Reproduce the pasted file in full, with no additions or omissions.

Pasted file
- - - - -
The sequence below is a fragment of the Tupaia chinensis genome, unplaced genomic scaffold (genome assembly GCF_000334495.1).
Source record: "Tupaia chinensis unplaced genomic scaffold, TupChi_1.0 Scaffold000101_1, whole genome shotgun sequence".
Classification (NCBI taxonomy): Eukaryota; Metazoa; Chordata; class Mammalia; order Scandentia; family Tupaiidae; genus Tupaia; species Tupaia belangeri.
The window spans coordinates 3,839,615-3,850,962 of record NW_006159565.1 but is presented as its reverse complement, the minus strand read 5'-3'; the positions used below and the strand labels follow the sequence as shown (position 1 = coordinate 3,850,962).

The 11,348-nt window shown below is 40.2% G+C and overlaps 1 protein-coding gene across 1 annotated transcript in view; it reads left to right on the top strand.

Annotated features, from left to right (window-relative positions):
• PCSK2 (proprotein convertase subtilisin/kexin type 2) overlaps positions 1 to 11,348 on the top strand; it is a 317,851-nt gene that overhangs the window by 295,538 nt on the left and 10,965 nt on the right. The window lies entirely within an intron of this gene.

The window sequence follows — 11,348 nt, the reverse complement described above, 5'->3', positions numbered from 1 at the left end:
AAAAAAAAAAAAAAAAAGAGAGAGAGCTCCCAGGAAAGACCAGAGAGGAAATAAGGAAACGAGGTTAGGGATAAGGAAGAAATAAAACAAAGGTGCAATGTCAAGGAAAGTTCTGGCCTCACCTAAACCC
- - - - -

The sequence below is a fragment of the Tupaia chinensis genome, unplaced genomic scaffold (genome assembly GCF_000334495.1).
Source record: "Tupaia chinensis unplaced genomic scaffold, TupChi_1.0 Scaffold000101_1, whole genome shotgun sequence".
Classification (NCBI taxonomy): Eukaryota; Metazoa; Chordata; class Mammalia; order Scandentia; family Tupaiidae; genus Tupaia; species Tupaia belangeri.
The window spans coordinates 3,839,615-3,850,962 of record NW_006159565.1 but is presented as its reverse complement, the minus strand read 5'-3'; the positions used below and the strand labels follow the sequence as shown (position 1 = coordinate 3,850,962).

The 11,348-nt window shown below is 40.2% G+C and overlaps 1 protein-coding gene across 1 annotated transcript in view; it reads left to right on the top strand.

Annotated features, from left to right (window-relative positions):
• PCSK2 (proprotein convertase subtilisin/kexin type 2) overlaps positions 1 to 11,348 on the top strand; it is a 317,851-nt gene that overhangs the window by 295,538 nt on the left and 10,965 nt on the right. The window lies entirely within an intron of this gene.

The window sequence follows — 11,348 nt, the reverse complement described above, 5'->3', positions numbered from 1 at the left end:
AAAAAAAAAAAAAAAAAGAGAGAGAGCTCCCAGGAAAGACCAGAGAGGAAATAAGGAAACGAGGTTAGGGATAAGGAAGAAATAAAACAAAGGTGCAATGTCAAGGAAAGTTCTGGCCTCACCTAAACCC